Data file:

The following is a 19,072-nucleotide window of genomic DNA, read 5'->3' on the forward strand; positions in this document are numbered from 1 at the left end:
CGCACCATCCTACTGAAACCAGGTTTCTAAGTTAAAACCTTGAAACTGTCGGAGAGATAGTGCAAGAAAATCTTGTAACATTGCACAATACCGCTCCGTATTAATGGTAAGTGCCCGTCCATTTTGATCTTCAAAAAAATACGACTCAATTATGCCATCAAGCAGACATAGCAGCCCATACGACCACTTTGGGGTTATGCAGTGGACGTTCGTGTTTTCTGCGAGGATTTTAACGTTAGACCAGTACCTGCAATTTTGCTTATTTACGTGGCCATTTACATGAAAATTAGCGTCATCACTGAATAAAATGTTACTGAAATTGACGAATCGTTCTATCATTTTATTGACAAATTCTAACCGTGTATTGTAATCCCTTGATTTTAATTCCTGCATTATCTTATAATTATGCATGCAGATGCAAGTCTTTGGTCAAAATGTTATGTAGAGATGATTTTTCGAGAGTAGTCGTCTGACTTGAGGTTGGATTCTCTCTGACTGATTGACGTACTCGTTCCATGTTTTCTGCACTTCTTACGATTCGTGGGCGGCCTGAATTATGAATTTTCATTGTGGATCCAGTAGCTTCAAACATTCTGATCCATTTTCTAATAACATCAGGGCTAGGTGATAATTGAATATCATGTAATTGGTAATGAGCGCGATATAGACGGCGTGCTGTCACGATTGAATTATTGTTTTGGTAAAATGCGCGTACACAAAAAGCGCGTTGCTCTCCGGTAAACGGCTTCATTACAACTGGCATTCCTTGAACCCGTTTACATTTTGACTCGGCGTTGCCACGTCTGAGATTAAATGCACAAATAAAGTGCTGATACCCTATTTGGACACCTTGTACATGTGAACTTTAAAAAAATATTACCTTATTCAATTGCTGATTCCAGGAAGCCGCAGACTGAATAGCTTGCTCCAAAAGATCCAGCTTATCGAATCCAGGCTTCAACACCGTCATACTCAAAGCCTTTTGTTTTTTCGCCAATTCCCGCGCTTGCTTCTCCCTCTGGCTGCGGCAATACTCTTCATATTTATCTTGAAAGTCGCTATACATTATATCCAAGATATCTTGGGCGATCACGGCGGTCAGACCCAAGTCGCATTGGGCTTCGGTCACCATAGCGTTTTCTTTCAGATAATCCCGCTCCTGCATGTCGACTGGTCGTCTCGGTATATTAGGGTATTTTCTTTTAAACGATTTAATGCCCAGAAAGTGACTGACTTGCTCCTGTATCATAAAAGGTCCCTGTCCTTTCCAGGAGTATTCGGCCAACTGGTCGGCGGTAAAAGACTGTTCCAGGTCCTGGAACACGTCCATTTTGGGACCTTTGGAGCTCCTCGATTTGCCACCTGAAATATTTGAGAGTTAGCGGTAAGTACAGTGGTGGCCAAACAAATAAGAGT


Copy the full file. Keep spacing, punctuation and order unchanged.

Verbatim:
The following is a 19,072-nucleotide window of genomic DNA, read 5'->3' on the forward strand; positions in this document are numbered from 1 at the left end:
CGCACCATCCTACTGAAACCAGGTTTCTAAGTTAAAACCTTGAAACTGTCGGAGAGATAGTGCAAGAAAATCTTGTAACATTGCACAATACCGCTCCGTATTAATGGTAAGTGCCCGTCCATTTTGATCTTCAAAAAAATACGACTCAATTATGCCATCAAGCAGACATAGCAGCCCATACGACCACTTTGGGGTTATGCAGTGGACGTTCGTGTTTTCTGCGAGGATTTTAACGTTAGACCAGTACCTGCAATTTTGCTTATTTACGTGGCCATTTACATGAAAATTAGCGTCATCACTGAATAAAATGTTACTGAAATTGACGAATCGTTCTATCATTTTATTGACAAATTCTAACCGTGTATTGTAATCCCTTGATTTTAATTCCTGCATTATCTTATAATTATGCATGCAGATGCAAGTCTTTGGTCAAAATGTTATGTAGAGATGATTTTTCGAGAGTAGTCGTCTGACTTGAGGTTGGATTCTCTCTGACTGATTGACGTACTCGTTCCATGTTTTCTGCACTTCTTACGATTCGTGGGCGGCCTGAATTATGAATTTTCATTGTGGATCCAGTAGCTTCAAACATTCTGATCCATTTTCTAATAACATCAGGGCTAGGTGATAATTGAATATCATGTAATTGGTAATGAGCGCGATATAGACGGCGTGCTGTCACGATTGAATTATTGTTTTGGTAAAATGCGCGTACACAAAAAGCGCGTTGCTCTCCGGTAAACGGCTTCATTACAACTGGCATTCCTTGAACCCGTTTACATTTTGACTCGGCGTTGCCACGTCTGAGATTAAATGCACAAATAAAGTGCTGATACCCTATTTGGACACCTTGTACATGTGAACTTTAAAAAAATATTACCTTATTCAATTGCTGATTCCAGGAAGCCGCAGACTGAATAGCTTGCTCCAAAAGATCCAGCTTATCGAATCCAGGCTTCAACACCGTCATACTCAAAGCCTTTTGTTTTTTCGCCAATTCCCGCGCTTGCTTCTCCCTCTGGCTGCGGCAATACTCTTCATATTTATCTTGAAAGTCGCTATACATTATATCCAAGATATCTTGGGCGATCACGGCGGTCAGACCCAAGTCGCATTGGGCTTCGGTCACCATAGCGTTTTCTTTCAGATAATCCCGCTCCTGCATGTCGACTGGTCGTCTCGGTATATTAGGGTATTTTCTTTTAAACGATTTAATGCCCAGAAAGTGACTGACTTGCTCCTGTATCATAAAAGGTCCCTGTCCTTTCCAGGAGTATTCGGCCAACTGGTCGGCGGTAAAAGACTGTTCCAGGTCCTGGAACACGTCCATTTTGGGACCTTTGGAGCTCCTCGATTTGCCACCTGAAATATTTGAGAGTTAGCGGTAAGTACAGTGGTGGCCAAACAAATAAGAGT